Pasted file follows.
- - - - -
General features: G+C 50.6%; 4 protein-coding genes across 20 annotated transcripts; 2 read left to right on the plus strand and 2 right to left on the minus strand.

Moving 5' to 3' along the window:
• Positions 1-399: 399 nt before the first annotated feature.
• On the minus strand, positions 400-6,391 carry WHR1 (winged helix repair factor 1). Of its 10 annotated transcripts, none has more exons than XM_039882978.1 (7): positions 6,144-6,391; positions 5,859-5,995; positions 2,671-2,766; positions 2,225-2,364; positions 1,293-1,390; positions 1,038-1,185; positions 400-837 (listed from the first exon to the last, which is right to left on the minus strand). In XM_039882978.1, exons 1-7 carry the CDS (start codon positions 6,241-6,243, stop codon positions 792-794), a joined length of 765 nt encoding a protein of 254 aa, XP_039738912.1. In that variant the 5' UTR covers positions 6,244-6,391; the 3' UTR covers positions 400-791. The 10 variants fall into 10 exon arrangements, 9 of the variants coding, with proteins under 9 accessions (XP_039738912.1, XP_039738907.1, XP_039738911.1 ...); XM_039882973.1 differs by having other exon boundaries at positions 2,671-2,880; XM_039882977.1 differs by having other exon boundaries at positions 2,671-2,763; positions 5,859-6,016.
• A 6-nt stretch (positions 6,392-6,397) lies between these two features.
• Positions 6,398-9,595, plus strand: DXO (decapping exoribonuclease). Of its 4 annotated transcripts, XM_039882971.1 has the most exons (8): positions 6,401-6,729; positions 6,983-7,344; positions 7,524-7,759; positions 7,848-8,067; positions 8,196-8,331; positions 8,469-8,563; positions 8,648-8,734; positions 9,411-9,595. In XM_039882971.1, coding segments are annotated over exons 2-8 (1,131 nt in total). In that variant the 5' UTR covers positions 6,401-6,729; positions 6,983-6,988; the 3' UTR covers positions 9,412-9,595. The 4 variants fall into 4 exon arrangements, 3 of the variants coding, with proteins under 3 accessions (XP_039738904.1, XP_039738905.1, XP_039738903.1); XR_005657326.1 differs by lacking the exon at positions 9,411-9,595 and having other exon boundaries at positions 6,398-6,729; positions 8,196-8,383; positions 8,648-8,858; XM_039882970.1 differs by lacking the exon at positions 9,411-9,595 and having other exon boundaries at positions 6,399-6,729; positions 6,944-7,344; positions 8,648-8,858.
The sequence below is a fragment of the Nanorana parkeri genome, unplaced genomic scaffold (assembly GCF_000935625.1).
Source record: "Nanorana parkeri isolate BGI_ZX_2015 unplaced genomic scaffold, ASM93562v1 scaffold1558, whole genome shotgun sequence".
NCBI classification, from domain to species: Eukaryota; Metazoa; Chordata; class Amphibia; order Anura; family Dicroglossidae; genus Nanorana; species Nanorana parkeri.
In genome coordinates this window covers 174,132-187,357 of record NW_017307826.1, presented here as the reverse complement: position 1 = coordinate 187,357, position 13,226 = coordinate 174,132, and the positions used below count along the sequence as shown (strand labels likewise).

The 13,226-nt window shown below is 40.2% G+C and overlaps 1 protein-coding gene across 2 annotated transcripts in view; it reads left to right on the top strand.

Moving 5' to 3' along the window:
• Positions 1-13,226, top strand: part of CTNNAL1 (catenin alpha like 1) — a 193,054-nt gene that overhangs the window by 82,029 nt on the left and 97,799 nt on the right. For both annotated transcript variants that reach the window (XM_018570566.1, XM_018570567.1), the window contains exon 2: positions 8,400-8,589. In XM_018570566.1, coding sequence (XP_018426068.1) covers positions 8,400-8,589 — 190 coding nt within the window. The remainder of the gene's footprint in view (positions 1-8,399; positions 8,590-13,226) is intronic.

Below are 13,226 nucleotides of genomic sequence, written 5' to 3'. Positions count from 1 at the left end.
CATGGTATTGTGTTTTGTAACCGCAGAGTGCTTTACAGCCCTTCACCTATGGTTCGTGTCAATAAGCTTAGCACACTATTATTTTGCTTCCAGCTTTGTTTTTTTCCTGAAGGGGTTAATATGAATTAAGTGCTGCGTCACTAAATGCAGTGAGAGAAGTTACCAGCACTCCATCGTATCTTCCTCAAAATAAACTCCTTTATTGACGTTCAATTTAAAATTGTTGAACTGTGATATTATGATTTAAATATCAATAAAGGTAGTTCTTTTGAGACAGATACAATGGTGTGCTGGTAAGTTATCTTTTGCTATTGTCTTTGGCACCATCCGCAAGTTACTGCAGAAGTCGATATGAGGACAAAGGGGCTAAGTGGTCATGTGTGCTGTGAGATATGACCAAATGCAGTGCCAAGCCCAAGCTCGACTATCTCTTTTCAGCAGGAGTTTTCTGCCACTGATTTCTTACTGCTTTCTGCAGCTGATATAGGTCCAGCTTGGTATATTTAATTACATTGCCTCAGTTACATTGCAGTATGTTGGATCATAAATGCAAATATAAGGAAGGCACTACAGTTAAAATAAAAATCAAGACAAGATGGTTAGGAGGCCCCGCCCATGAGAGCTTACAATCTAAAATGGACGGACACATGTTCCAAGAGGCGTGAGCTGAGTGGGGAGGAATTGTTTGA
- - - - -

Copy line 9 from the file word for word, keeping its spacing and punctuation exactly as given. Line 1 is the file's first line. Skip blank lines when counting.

NCBI classification, from domain to species: Eukaryota; Metazoa; Chordata; class Amphibia; order Anura; family Dicroglossidae; genus Nanorana; species Nanorana parkeri.